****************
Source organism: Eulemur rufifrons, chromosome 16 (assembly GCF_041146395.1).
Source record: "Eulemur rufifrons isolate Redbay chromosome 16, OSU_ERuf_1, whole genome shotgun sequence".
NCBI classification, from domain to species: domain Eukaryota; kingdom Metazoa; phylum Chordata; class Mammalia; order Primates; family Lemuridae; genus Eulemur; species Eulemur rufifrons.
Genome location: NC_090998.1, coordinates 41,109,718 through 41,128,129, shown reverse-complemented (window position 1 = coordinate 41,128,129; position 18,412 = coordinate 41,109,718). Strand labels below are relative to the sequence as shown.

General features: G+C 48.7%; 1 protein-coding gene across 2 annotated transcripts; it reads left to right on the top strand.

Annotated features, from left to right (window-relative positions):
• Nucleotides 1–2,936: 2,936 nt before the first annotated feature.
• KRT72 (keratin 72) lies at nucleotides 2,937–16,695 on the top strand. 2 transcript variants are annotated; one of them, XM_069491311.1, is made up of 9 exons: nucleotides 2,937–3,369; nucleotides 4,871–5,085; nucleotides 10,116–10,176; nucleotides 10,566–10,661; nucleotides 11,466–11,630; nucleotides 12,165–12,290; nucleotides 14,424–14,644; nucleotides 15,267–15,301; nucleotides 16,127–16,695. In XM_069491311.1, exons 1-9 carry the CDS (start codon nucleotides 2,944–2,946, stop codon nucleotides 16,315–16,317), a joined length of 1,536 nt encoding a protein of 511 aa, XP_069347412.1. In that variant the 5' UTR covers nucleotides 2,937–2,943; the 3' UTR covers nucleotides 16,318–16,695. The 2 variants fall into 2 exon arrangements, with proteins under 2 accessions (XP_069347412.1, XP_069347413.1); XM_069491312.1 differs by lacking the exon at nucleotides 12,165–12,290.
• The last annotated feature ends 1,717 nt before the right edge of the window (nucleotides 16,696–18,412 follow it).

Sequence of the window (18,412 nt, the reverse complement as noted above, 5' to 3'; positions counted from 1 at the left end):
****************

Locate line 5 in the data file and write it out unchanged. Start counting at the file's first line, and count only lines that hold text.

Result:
General features: G+C 48.7%; 1 protein-coding gene across 2 annotated transcripts; it reads left to right on the top strand.